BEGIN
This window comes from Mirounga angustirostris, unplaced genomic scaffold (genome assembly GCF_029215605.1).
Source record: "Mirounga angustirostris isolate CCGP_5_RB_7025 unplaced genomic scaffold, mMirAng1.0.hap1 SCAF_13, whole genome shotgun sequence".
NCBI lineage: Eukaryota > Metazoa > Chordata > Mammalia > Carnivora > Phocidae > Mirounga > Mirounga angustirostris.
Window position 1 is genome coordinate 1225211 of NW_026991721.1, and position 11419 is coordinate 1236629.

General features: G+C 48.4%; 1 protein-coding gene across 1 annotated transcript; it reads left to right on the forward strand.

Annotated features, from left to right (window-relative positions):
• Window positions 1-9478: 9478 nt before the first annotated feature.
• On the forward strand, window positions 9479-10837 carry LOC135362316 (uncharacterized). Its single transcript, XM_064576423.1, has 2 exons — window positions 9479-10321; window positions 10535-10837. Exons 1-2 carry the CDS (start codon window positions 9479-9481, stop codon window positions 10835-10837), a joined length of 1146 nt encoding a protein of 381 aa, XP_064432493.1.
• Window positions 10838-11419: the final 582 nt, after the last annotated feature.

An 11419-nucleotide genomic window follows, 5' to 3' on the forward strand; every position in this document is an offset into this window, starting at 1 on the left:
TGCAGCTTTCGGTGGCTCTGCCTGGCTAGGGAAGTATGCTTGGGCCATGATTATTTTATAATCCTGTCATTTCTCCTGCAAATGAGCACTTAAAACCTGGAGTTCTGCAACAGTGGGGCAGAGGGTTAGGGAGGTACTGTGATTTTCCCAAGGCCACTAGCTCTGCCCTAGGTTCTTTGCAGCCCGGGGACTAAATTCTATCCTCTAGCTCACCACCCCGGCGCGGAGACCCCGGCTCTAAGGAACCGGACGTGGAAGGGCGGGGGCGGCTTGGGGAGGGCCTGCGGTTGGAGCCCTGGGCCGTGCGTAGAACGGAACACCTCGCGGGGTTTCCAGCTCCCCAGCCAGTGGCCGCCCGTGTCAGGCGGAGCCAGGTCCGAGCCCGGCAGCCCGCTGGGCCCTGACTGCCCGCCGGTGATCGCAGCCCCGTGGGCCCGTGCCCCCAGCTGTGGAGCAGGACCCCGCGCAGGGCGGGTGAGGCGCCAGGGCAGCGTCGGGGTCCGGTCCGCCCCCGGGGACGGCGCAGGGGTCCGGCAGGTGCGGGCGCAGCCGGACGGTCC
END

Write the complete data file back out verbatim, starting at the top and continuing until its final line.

This window comes from Mirounga angustirostris, unplaced genomic scaffold (genome assembly GCF_029215605.1).
Source record: "Mirounga angustirostris isolate CCGP_5_RB_7025 unplaced genomic scaffold, mMirAng1.0.hap1 SCAF_13, whole genome shotgun sequence".
NCBI lineage: Eukaryota > Metazoa > Chordata > Mammalia > Carnivora > Phocidae > Mirounga > Mirounga angustirostris.
Window position 1 is genome coordinate 1225211 of NW_026991721.1, and position 11419 is coordinate 1236629.

General features: G+C 48.4%; 1 protein-coding gene across 1 annotated transcript; it reads left to right on the forward strand.

Annotated features, from left to right (window-relative positions):
• Window positions 1-9478: 9478 nt before the first annotated feature.
• On the forward strand, window positions 9479-10837 carry LOC135362316 (uncharacterized). Its single transcript, XM_064576423.1, has 2 exons — window positions 9479-10321; window positions 10535-10837. Exons 1-2 carry the CDS (start codon window positions 9479-9481, stop codon window positions 10835-10837), a joined length of 1146 nt encoding a protein of 381 aa, XP_064432493.1.
• Window positions 10838-11419: the final 582 nt, after the last annotated feature.

An 11419-nucleotide genomic window follows, 5' to 3' on the forward strand; every position in this document is an offset into this window, starting at 1 on the left:
TGCAGCTTTCGGTGGCTCTGCCTGGCTAGGGAAGTATGCTTGGGCCATGATTATTTTATAATCCTGTCATTTCTCCTGCAAATGAGCACTTAAAACCTGGAGTTCTGCAACAGTGGGGCAGAGGGTTAGGGAGGTACTGTGATTTTCCCAAGGCCACTAGCTCTGCCCTAGGTTCTTTGCAGCCCGGGGACTAAATTCTATCCTCTAGCTCACCACCCCGGCGCGGAGACCCCGGCTCTAAGGAACCGGACGTGGAAGGGCGGGGGCGGCTTGGGGAGGGCCTGCGGTTGGAGCCCTGGGCCGTGCGTAGAACGGAACACCTCGCGGGGTTTCCAGCTCCCCAGCCAGTGGCCGCCCGTGTCAGGCGGAGCCAGGTCCGAGCCCGGCAGCCCGCTGGGCCCTGACTGCCCGCCGGTGATCGCAGCCCCGTGGGCCCGTGCCCCCAGCTGTGGAGCAGGACCCCGCGCAGGGCGGGTGAGGCGCCAGGGCAGCGTCGGGGTCCGGTCCGCCCCCGGGGACGGCGCAGGGGTCCGGCAGGTGCGGGCGCAGCCGGACGGTCC